What Are the Most Common Indoor Air Pollutants?

March 20, 2021

Most people believe that contaminants only exist in the outdoors due to industrial wastes and locomotive pollution. However, the air inside your house may not be as clean as you may want to assume. It might contain a mixture of potential contaminants.

Prolonged exposure to polluted air can result in adverse health issues. Some of these pollutants are odorless and invisible, making it hard to detect them. The best way to prevent your house occupants from the effects of low indoor air quality is by knowing the sources of such contaminants so that you can eliminate them. Here are the most common pollutants to watch out for.

1. Carbon Monoxide

Carbon monoxide is a very toxic, invisible, and odorless gas that can quickly kill you before noticing its presence. It limits your body’s ability to use up oxygen, resulting in fatigue, dizziness, headaches, nausea, unconsciousness, and eventually death. The risk is more prevalent in tightly enclosed indoor environments with poor ventilation.

The primary carbon monoxide sources at home include unvented gas or kerosene space heaters, burning candles, and gas stoves. Leaky chimneys or furnaces, gasoline-powered equipment, or automobile exhaust from your garage can cause carbon monoxide contamination in the house. You can eliminate this pollutant by adequately ventilating the home.

Check out the Michigan Department of Health and Human Services to learn more about carbon monoxide poisoning and prevention tips!

2. Radon

Radon is a naturally generated radioactive gas with no taste or smell and can be present anywhere. Radon can easily seep into the house through cracks and holes. Radon concentration will vary based on local geology, and people living near uranium mines are at a higher risk. Prolonged exposure can result in lung cancer.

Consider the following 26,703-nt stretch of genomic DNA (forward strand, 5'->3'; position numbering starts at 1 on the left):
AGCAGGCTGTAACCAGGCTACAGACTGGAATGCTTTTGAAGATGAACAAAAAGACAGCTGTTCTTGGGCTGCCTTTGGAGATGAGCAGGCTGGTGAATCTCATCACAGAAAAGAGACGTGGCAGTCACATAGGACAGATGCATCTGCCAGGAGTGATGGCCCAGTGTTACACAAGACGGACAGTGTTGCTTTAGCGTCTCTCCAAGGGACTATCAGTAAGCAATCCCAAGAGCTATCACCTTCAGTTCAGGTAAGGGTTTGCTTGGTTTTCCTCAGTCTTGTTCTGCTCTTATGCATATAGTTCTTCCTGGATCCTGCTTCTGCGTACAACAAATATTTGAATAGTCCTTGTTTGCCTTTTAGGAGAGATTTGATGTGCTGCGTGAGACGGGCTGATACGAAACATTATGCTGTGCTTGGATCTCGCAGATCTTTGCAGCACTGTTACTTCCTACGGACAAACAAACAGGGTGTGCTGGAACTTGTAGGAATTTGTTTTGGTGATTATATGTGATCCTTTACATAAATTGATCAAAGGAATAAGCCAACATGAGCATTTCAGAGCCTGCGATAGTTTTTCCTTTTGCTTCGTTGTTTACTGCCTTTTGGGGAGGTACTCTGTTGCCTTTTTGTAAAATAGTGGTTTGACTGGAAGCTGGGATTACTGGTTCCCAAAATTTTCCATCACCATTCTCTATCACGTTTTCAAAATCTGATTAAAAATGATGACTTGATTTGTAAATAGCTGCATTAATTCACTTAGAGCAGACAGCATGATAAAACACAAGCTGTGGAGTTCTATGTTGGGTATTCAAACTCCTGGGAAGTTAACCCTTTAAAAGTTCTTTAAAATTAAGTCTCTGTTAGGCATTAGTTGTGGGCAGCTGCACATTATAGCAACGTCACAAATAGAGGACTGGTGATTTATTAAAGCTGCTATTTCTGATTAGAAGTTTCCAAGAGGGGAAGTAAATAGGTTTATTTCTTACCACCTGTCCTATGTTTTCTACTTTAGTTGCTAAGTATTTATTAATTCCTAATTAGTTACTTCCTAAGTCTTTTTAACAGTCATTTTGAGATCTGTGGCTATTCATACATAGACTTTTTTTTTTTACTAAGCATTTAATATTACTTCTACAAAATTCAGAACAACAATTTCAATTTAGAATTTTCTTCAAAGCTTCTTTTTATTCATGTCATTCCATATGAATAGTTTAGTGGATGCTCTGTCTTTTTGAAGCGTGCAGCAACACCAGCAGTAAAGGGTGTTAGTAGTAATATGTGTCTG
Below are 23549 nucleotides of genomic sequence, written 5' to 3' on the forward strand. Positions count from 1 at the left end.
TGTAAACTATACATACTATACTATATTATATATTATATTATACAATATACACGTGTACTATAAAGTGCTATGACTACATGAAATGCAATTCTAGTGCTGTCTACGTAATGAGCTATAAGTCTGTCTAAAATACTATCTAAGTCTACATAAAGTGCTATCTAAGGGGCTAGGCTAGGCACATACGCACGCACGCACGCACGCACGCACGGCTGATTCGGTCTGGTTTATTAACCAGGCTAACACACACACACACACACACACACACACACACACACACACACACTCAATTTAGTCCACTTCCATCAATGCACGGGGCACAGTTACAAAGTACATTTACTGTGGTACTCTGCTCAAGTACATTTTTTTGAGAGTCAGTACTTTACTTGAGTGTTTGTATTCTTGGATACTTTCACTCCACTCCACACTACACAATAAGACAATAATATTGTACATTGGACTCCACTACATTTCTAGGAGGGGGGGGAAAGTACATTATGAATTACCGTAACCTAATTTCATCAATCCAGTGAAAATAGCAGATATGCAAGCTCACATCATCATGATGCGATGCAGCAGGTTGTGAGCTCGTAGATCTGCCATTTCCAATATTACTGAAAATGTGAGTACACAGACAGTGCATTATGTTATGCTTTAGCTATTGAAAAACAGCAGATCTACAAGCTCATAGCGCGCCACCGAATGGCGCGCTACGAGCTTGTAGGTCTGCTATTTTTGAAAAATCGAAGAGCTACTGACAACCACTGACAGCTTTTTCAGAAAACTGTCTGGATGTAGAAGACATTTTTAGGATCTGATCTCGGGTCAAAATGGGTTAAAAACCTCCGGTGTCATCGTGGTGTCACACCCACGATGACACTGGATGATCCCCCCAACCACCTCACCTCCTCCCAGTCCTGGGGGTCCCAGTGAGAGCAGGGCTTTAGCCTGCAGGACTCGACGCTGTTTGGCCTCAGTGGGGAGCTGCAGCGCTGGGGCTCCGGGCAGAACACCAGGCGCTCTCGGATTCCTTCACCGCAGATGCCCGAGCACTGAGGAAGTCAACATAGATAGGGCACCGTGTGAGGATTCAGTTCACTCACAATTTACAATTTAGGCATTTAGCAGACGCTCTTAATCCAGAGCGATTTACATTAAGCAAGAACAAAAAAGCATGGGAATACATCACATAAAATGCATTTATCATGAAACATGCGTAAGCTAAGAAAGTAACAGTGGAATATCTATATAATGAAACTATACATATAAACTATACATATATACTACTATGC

The only way to prevent radon contamination is by scheduling regular screening with a professional to test your air quality. If you identify high radon levels, you can correct this by improving ventilation to allow air exchange throughout the house.

3. Volatile Organic Compounds

Certain solids or liquids in your house emit organic compounds that can adversely affect your health. Household products like paints, varnishes, air fresheners, wood preservatives, and cleaners release volatile chemicals into the air. It can lead to some short or long-term health effects. You might begin to experience headaches, nose or throat irritations. In extreme cases, volatile organic compounds can damage your kidney, liver, or central nervous system.

4. Biological Pollutants

Bacteria, viruses, pet dander, pollen, and mites may also affect the air quality in your house. Such contaminants mainly accumulate in areas with excessive moisture, like in an unvented bathroom or near the humidifier.

Dust mites, fungus spores, and cockroaches also contribute some contaminants to your indoor air. Such pollutants can trigger allergic reactions and can lead to breathing problems in severe cases. You can minimize biological contaminants by maintaining your house’s humidity level at around 30% to 50%.

5. Asbestos

It’s a group of minerals naturally found in soil and rocks, widely used in construction materials. Sources of asbestos in the house include ceilings, tiles, cement, roofing shingles, and other heat-resistant fabrics. Exposure to such contaminants can cause lung cancer, asbestosis, and mesothelioma. Such materials release asbestos when cut during remodeling, and it would be best to have professionals remove them to avoid endangering your loved ones.

6. Secondhand Smoke

A mixture of smoke from burning tobacco products like cigars, pipes, or cigarettes can also lower your indoor air quality. Exposure to secondhand smoke, also known as passive smoking, can lead to lung cancer, asthma, or pneumonia. It significantly affects children and can trigger severe asthmatic symptoms. You can reduce exposure to secondhand smoke by implementing smoke-free regulations in your house.

7. Formaldehyde